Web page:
A record January for Norwegian seafood exports

Collage of Norwegian seafood. Background photo: Knut Aaserud. Food photos of clip fish, mackerel, salmon, skrei and prawns: Studio Dreyer Hensley.
Collage of Norwegian seafood. Background photo: Knut Aaserud. Food photos of clip fish, mackerel, salmon, skrei and prawns: Studio Dreyer Hensley.

Norway exported seafood products worth NOK 12.700 million (€1.156 million, $1.261 million) in the first month of 2023. That means an increase of 23% over the same period last year and, also, a record January for Norwegian seafood exports. In presenting the results, the Norwegian Seafood Council (NSC) has highlighted that price growth has been the main cause of this record growth. However, it also warned that export volumes of some popular species such as salmon, cod, trout, and haddock have declined. In the specific case of salmon, the decline in exports to Europe is very significant.

High prices, troubled times, and a low crown

"Price growth is the most important reason why January was another record month for seafood exports", says Christian Chramer, CEO of the Norwegian Seafood Council. "The export prices for salmon, cod, trout, pollock and herring were significantly higher than in January 2022", he adds.

Chramer also notes that, despite difficult times and changes in product flows, seafood exports have reached new heights. But he warns, "Inflation is still high in large parts of the world, and consumers in Europe have significant challenges with lower purchasing power and negative expectations for their economy going forward".

In fact, the NSC reports that January saw a decrease in the volume of fresh whole salmon exports to Europe. Only 66 percent of Norway's total exports of salmon measured in value went to Europe last month. "This is the lowest proportion of salmon that has gone to Europe in a single month since April 1989", says Chramer.

"Seafood exports for January follow the strong trend we have seen over the past 17 months, with monthly seafood exports of over NOK 10 billion. Despite lower export volumes of salmon, cod, trout and haddock, increased export volumes of pollock and herring contributed to the increase in export value. A weaker Norwegian krone has also contributed to the record", states the CEO of the NSC.

Christian Chramer, CEO of the Norwegian Seafood Council. Photo: Norwegian Seafood Council.

United States, the largest export market

Meanwhile, Paul Aandahl, Seafood Analyst with the Norwegian Seafood Council, says that "it is the increased salmon price that is driving the increase in value in January". The average export price for whole fresh salmon in January was 32% higher than in the same month last year. However, he also warns of a change in the flow of goods. "In January, 34 per cent of the salmon, measured in value, went to markets outside Europe. We must go back to 1989 to find a higher figure", he says.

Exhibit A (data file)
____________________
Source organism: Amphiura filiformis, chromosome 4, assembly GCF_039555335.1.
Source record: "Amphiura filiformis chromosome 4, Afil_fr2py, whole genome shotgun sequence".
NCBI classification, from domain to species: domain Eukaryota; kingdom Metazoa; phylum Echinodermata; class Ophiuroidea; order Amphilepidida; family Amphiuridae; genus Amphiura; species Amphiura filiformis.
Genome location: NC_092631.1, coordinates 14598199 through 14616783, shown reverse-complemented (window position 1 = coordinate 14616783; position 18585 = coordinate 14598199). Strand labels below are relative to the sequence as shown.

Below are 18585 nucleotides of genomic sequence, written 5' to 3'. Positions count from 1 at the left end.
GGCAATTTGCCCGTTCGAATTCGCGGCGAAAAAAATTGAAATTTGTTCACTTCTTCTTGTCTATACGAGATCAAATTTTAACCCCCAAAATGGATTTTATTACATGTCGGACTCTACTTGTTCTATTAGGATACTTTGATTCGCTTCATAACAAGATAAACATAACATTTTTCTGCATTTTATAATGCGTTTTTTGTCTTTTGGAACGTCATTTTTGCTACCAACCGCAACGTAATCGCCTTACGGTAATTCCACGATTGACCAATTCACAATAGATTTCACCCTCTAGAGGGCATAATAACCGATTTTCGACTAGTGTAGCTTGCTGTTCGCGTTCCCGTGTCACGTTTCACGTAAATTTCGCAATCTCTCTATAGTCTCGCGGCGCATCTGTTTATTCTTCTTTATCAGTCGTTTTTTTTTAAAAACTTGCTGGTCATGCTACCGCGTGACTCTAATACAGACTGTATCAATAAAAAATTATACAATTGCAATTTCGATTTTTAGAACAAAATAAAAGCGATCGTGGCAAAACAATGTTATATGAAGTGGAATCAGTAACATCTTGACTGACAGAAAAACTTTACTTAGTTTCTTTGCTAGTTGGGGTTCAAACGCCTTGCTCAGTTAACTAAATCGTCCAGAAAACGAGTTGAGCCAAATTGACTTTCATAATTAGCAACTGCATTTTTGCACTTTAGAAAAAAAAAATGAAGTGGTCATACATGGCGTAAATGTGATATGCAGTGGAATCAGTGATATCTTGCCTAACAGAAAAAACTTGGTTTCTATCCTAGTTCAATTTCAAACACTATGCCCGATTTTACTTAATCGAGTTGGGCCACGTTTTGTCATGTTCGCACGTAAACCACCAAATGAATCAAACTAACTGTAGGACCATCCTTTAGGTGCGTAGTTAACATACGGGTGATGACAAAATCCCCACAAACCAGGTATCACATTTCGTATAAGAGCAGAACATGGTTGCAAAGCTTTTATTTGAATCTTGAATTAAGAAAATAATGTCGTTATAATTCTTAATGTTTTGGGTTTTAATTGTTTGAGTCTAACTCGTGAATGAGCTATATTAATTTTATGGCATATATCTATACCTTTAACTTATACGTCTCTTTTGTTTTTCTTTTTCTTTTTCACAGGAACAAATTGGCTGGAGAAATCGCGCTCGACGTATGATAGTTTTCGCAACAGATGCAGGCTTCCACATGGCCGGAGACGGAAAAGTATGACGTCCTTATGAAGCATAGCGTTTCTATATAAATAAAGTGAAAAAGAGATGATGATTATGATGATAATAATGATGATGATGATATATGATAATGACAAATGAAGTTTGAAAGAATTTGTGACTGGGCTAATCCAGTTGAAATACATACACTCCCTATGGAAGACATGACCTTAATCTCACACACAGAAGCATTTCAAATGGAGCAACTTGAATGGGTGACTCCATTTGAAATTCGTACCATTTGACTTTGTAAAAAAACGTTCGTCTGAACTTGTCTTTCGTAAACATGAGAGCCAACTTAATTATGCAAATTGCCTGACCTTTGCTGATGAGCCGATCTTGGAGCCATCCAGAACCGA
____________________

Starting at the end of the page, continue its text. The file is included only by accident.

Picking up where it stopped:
If January saw the lowest proportion of Norwegian salmon exported to Europe since April 1989, also for the first time since that date, the United States was the largest market for Norwegian seafood exports. With an increase of 41 percent over January last year, they reached a value of NOK 1.150 million (€104 million, $114 million). However, the export volume also declined, although significantly less than in Europe. In the case of the U.S., it ended at 9,655 tons, 4% less than in the same month last year.

While the value of other seafood species exported to the USA, such as cod and haddock, has decreased, salmon exports have increased by as much as 59%. The North American country thus became not just Norway's most important salmon market in January but also the market where the value of salmon exports increased the most in the first month of the year.

"There could be several reasons for this", explains Anne-Kristine Øen, Norway´s seafood envoy to the U.S. "A strong dollar and reduced competition from salmon from other nations contribute positively. The demand for salmon, in general, has increased sharply after the pandemic. We had increased food prices through 2022, and the salmon is still competitive compared to other proteins".

Paul T. Aandahl, Seafood Analyst at the Norwegian Seafood Council. Photo: Marius Fiskum / Norges sjømatråd.

17th month in a row with seafood exports exceeding NOK 10.000 million

According to the Norwegian Seafood Council, Norwegian seafood products were exported to a total of 116 countries in January. Along with the United States, the largest markets were Denmark and Poland. The first month of 2023 was the 17th month in a row with seafood exports exceeding NOK 10.000 million (€912 million, $996 million) and the sixth consecutive month with exports of more than NOK 12.000 million (€1.094 million, $1.196 million).

The increase in pollock export volume, which has higher quotas this year, also contributed to the growth in export value in January. Among individual species, January saw record exports of both pollock and tusk, although trout exports declined. As mentioned above, there was also a change in the performance of salmon, where a third of exports went to markets outside Europe.

Cod deserves a special mention. Although there was a decline in fresh cod, the NSC says prices are at a record level. The same goes for skrei, which had a lower volume and higher prices. Frozen cod was also down both in volume and value, but farmed cod continued to grow. Clipfish had a good start to the year too, with Portugal continuing to be the main export market.

These results come after 2022 marked a new record year for Norwegian seafood exports, with export value increasing by 25% compared to 2021, which had already been a record year. Last year was also the best export year ever for Norwegian salmon. It was the first time that salmon exports exceeded NOK 100 billion (€9.119 million, $9.966 million).

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